OSHAWA, Ont. - Her deep understanding of the needs of a trucker is one of the reasons Maria Fotheringham has shifted gears from driving to running her own accounting firm.Fotheringham Bookkeeping/Acco...
BOXED IN: Fotheringham works through one client's receipts.
OSHAWA, Ont. – Her deep understanding of the needs of a trucker is one of the reasons Maria Fotheringham has shifted gears from driving to running her own accounting firm.
Fotheringham Bookkeeping/Accounting and Income Tax Service caters almost exclusively to professional drivers and more specifically, owner/operators.
“I miss the driving but I’m very comfortable doing this,” she says. “If I can help other drivers keep things straight, then I think I’m going where I want to go, helping drivers.”
Fotheringham drove tractor-trailer for almost 15 years, some out of her native Edmonton and the rest out of Ontario. She has worked for several different companies and has hauled a variety of things, including gravel.
The last trucking job she held was with Oshawa, Ont.-based Can Truck, where she met her second husband Al Fotheringham who was also a driver. Her husband helped her finally decide to leave driving after an incident left her scared.
“I went to open the trailer door handle and it sprung back and snap,” she explains. “I ended up with a few stitches in the head and he said, ‘That’s it you’re getting an office job, you’ll be safer there.'”
In 1980, Fotheringham took an accounting course in Edmonton and 16 years later upgraded her skills at Durham College where she scored perfect on her final test.
She spent time working as a bookkeeper, accountant and office manager before being laid off.
Thinking back to the help she had previously given friends in the trucking industry – such as getting their papers in order come tax time – she decided to hang out her shingle and make her living doing what came naturally to her.
She opened her own business through an employment insurance self-employment, training program.
“I love it, it’s a passion,” she says of her experience with accounting. “I’m the type of person, if I’m out a penny, I won’t let it go. It’s got to balance.”
Driving truck has as much paperwork as any other business if not more, explains Fotheringham.
” You have to be on top of it. Your truck is your business, that is your lifeline,” she explains.
Still making pick-ups
What sets her service apart from many others is its focus on truck drivers. She is willing to pick-up an owner/operator’s financial information at the driver’s convenience.
“Rather than having them take it in some place, I just go over once a month and pick up all their stuff and sort it out for them,” she says. “I’ll drive to their homes, meet them at a truck stop, drive out to their yards, wherever. The convenience is for the driver.”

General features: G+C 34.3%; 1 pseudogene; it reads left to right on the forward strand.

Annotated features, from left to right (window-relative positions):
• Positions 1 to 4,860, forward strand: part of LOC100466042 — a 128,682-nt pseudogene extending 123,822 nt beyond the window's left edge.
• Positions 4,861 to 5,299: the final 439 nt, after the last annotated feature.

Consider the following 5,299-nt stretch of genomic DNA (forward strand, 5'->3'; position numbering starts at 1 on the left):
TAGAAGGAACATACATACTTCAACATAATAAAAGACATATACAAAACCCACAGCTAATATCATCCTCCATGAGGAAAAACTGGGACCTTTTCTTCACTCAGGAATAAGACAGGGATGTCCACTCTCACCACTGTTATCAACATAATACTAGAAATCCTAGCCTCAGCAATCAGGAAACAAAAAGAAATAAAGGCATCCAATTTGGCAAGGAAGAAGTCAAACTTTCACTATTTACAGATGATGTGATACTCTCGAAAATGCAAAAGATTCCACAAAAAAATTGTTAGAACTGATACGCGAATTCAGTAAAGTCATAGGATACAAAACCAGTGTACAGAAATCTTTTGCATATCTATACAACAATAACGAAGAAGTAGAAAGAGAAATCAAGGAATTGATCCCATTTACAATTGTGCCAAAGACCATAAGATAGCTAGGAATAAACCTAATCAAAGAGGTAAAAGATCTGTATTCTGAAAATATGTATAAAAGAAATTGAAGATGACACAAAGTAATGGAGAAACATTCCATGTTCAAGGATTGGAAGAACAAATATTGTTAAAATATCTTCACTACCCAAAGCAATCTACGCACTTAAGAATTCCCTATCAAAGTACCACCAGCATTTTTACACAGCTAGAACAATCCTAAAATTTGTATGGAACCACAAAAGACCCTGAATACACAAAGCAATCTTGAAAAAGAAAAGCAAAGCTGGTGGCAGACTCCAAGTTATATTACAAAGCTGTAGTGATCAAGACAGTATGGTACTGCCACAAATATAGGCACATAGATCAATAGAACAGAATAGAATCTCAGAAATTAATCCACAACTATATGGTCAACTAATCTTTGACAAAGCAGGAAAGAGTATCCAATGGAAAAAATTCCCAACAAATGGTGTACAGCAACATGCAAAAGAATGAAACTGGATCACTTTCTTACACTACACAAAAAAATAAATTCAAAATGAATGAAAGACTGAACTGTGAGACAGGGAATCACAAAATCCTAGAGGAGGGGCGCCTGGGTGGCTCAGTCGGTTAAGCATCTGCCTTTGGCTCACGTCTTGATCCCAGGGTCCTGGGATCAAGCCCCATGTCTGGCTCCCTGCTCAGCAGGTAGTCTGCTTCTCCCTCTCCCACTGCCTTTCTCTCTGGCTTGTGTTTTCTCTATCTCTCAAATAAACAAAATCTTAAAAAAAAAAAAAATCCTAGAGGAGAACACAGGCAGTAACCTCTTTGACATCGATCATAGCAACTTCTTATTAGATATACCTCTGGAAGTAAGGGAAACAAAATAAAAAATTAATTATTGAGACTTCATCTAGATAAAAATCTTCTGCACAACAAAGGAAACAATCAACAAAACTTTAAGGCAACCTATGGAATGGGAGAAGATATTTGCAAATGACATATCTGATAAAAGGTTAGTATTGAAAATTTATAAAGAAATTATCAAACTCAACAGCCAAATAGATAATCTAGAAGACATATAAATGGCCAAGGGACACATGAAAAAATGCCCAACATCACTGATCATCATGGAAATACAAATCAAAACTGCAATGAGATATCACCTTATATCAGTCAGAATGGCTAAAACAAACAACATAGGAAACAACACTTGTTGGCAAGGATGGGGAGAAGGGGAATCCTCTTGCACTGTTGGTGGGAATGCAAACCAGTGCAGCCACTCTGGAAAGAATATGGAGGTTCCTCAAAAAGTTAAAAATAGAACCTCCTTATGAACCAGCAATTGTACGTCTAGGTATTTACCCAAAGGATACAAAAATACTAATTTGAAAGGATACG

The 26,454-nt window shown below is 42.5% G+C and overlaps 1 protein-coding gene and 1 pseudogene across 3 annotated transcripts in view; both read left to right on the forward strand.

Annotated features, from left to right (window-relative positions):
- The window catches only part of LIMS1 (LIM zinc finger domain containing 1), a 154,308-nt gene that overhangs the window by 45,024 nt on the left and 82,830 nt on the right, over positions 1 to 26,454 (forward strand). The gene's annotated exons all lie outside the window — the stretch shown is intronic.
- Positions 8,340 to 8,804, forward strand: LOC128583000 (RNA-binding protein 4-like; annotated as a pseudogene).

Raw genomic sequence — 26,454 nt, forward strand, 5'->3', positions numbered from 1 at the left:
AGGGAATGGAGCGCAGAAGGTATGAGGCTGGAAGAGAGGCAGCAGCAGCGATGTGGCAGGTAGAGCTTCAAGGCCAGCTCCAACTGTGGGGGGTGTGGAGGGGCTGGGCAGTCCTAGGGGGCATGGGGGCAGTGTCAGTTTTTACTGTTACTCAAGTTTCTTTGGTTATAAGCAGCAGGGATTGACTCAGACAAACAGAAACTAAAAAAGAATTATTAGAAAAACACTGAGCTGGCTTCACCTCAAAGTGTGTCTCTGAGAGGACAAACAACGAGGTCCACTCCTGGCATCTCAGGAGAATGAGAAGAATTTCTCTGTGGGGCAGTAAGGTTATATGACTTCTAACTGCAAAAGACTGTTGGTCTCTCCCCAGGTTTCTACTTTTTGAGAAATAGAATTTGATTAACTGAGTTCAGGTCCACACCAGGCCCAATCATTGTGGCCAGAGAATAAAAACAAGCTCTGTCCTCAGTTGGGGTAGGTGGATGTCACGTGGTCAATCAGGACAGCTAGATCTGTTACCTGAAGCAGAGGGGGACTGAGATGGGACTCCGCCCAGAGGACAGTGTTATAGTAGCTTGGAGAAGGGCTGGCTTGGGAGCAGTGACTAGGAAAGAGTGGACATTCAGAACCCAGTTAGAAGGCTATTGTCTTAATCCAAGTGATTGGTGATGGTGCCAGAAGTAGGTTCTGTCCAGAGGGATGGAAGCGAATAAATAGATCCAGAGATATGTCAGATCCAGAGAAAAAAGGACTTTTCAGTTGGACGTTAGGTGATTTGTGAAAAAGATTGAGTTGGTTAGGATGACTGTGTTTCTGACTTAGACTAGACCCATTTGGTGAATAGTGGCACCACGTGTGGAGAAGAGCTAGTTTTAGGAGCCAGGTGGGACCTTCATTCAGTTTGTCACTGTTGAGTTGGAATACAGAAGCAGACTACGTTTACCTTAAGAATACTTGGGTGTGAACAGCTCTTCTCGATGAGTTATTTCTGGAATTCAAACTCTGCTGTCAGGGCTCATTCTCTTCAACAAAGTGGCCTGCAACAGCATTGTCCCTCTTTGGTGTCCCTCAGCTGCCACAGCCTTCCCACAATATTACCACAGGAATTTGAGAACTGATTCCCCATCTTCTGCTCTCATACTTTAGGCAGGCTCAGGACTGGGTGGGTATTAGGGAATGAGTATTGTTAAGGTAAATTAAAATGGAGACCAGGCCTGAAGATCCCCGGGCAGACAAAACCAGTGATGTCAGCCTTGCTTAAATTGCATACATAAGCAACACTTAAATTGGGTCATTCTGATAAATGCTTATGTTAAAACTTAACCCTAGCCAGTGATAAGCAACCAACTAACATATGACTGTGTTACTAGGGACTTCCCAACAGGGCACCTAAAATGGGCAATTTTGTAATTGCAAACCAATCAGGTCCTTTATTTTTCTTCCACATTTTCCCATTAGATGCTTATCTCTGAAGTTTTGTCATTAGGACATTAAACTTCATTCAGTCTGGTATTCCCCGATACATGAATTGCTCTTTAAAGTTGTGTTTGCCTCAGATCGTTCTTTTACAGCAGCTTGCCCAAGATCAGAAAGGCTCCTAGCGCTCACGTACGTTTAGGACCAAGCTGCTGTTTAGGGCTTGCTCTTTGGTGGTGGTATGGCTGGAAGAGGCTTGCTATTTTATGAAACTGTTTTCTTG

It is important to understand what drivers go through and how important their home time is, she says. Her idea to pick up the paperwork saves the drivers having to send their receipts by mail or courier to an out-of-town company. The monthly contact can also benefit the trucker, allowing the opportunity to address areas of concern immediately as opposed to three to four months down the road. This saves a lot of grief.
When doing her market research, she found many accountants don’t want to touch truckers because this is what they get (referring to her kitchen table which supports several shoe boxes and grocery bags filled with receipts).
But that didn’t phase her one bit.
“I think a lot of it is the time factor. When they (drivers) are doing long distances, they’re only home for a day or a day-and-a-half, and sometimes they’re only home once every three weeks,” she explains
“If they are anything like my husband, when you’ve been on the road that whole week, you want to come home, put your feet up and relax. You don’t want to be running around dealing with all this stuff.”
For now, Fotheringham is looking to provide her service in the Durham region. “Even if they work in the Durham region, they can live elsewhere.”
The best advice Fotheringham can give to any owner/op is to keep all of their receipts.
“I know the government allows $33 a day for meals. That has been challenged and now it’s up to $48 provided you have receipts. General receipts for fuel, repairs, truck washes, mobile telephones, stuff like that, keep those handy.”
When asked what career she prefers of the two, driving or bookkeeping, she hums, haws and struggles with thought.
“Don’t think I still don’t get that urge,” she says. “I still hold my licence so if worst comes to worst, I’ve got the back up.”
Fotheringham can be reached at 905-728-8147 or 905-728-8435. n